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Exercise Cygnus

Volume 803: debated on Tuesday 9 June 2020


Asked by

To ask Her Majesty’s Government what action they took following Exercise Cygnus to prepare the United Kingdom for responding to a major pandemic.

My Lords, Exercise Cygnus addressed the greatest risk in the National Risk Register of Civil Emergencies: a flu pandemic. All the recommendations from Exercise Cygnus were accepted and taken on board. Many of these proved invaluable for informing the response to Covid, including plans for legislation that would assist in response measures, for bringing back retired clinical staff, for flexing systems beyond normal capacity and for establishing a group of expert advisers on moral, ethical and spiritual issues.

My Lords, if the Minister is so confident that the lessons from Exercise Cygnus informed the UK’s preparedness, why was the care sector so neglected? To deal with the surge of NHS patients expected in the event of a pandemic, the exercise identified that extra capacity would be required in care homes. Why was that not heeded and why, as Martin Green, chief executive of Care England, put it, was PPE redirected away from care homes and the NHS given a clear instruction in March to send people to care homes despite no testing for infection being available?

My Lords, the Association of Directors of Adult Social Services had strong input into operation Cygnus and its recommendations were taken on board. It was however a trial run for a flu pandemic, not of the kind that Covid produced, and the demands on PPE, the health sector and the care sector were more profound than the flu pandemic trials prepared us for.

The Secretary of State for Health, Mr Hancock, said on 7 May that he had consulted officials and had been assured that all the recommendations had been implemented. However, Martin Green, the chief executive of Care England, is reported as saying:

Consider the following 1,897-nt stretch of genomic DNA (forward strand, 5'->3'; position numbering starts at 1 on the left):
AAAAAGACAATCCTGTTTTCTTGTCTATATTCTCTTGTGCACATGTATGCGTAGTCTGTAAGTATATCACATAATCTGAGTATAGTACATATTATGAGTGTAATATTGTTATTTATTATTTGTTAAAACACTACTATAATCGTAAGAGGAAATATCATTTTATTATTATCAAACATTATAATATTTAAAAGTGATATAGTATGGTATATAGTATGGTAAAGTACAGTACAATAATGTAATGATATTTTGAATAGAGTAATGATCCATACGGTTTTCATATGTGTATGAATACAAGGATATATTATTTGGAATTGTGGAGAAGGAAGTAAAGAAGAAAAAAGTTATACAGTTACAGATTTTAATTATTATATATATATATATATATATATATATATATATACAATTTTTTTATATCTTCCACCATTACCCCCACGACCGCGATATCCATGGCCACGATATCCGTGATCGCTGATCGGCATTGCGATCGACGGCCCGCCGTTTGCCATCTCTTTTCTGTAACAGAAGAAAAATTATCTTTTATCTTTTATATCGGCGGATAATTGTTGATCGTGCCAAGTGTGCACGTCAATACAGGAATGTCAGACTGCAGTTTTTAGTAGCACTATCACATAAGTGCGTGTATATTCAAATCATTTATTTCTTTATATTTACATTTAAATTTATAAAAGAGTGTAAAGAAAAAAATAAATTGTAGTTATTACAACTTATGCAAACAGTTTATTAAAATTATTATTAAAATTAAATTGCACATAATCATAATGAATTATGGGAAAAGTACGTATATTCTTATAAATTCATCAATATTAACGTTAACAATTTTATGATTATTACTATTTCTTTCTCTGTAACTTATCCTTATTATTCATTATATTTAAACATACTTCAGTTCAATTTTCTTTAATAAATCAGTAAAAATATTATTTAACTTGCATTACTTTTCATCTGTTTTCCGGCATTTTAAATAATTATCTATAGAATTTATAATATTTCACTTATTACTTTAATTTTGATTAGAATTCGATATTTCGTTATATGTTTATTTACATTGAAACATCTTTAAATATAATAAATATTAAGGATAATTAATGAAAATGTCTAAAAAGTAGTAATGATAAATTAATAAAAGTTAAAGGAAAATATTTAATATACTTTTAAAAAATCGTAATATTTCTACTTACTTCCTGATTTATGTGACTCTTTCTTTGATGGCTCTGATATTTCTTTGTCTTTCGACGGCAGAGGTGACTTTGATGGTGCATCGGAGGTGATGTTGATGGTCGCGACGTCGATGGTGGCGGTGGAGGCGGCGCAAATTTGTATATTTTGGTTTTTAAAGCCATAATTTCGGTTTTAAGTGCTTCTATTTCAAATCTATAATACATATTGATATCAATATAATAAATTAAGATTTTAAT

“It beggars belief. This is a report that made some really clear recommendations that haven’t been implemented.”

How does the Minister reconcile these two totally contradictory stories about whether or not the recommendations were implemented?

I assure the noble and right reverend Lord that operation Cygnus happened in 2016 and the recommendations were completed by spring 2018. However, it is possible that nothing could have prepared us for the ferocity of Covid. Operation Cygnus prepared us for a flu pandemic and not for something with the savagery of Covid-19.

The Secretary of State for Health said in relation to Cygnus and the failure to implement key recommendations and warnings on PPE stocks, ventilators, testing and tracing, and scaling up the public health system, that

“everything that was appropriate to do was done.”

To demonstrate this clearly and with evidence, why are the Government not prepared to be open and transparent and to publish the report and recommendations, or to show what action they took on findings of two subsequent major planning exercises with similar warnings: Exercise Iris in 2018, covering a possible pandemic in Scotland, and last year’s crucial national security risk assessment?

My Lords, it is necessary for the preparations for such civil emergencies to be made in a confidential fashion so that the unthinkable can be thought and plans can be made in a trusted and benign environment. Publication of these reports is not in the national interest and we do not have plans to publish them in the future.

My Lords, in the Cygnus report, preparedness, response, plans and capability were found lacking. Local capacity would be outstripped in the areas of excess deaths, social care and the NHS. What findings from the Cygnus report were incorporated into the work for the current pandemic?